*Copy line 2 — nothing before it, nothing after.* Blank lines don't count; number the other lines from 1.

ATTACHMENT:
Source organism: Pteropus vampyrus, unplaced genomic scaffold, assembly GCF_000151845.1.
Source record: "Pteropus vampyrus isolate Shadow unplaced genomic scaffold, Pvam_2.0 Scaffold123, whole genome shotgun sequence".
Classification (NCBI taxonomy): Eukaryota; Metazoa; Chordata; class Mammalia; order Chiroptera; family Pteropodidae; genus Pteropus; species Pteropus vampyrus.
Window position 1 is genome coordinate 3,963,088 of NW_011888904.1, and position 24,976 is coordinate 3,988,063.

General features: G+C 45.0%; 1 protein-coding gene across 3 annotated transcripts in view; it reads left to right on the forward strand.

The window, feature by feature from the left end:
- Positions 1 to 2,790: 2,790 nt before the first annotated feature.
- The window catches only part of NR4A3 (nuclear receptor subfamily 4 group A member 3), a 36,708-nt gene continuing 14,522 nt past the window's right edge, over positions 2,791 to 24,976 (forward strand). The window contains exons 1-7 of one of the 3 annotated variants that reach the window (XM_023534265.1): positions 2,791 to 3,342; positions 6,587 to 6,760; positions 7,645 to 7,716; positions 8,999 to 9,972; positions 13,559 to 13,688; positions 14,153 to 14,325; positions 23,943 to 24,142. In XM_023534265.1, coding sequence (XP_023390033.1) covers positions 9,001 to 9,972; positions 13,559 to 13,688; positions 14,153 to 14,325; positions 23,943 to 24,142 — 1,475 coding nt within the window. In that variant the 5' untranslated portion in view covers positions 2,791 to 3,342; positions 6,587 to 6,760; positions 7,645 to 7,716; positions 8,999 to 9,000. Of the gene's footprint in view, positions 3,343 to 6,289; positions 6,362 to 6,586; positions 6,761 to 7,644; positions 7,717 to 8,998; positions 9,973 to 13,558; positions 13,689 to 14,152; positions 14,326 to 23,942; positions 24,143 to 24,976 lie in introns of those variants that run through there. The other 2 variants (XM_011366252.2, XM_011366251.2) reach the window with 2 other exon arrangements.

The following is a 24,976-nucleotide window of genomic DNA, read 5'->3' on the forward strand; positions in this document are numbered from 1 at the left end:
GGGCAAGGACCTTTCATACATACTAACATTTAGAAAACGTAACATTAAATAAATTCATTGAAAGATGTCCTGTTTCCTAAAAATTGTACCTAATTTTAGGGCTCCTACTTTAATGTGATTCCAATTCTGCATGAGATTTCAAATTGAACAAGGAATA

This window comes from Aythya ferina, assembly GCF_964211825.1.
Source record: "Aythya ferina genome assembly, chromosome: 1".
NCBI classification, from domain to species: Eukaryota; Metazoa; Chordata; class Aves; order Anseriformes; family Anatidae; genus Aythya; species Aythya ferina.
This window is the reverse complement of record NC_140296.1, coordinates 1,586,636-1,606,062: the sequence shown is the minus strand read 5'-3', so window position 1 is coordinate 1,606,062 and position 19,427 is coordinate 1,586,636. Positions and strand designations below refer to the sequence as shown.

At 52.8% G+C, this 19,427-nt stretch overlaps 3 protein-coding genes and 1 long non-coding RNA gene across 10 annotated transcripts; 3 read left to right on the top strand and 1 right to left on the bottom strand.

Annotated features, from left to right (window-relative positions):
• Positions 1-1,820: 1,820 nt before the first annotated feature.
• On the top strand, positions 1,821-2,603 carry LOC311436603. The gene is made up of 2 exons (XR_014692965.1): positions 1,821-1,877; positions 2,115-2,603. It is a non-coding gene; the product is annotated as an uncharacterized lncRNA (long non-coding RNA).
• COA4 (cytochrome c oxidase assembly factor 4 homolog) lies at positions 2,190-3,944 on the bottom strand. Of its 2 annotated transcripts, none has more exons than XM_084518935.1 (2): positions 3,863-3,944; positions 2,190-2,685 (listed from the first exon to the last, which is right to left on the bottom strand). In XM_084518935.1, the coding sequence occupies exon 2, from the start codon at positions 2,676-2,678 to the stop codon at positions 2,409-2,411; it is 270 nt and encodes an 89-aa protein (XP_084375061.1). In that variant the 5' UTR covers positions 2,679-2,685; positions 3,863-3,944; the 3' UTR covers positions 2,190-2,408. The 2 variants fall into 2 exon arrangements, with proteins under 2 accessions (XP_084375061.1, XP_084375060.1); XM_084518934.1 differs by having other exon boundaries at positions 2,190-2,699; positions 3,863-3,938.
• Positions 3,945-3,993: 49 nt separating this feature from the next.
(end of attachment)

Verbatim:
Source record: "Pteropus vampyrus isolate Shadow unplaced genomic scaffold, Pvam_2.0 Scaffold123, whole genome shotgun sequence".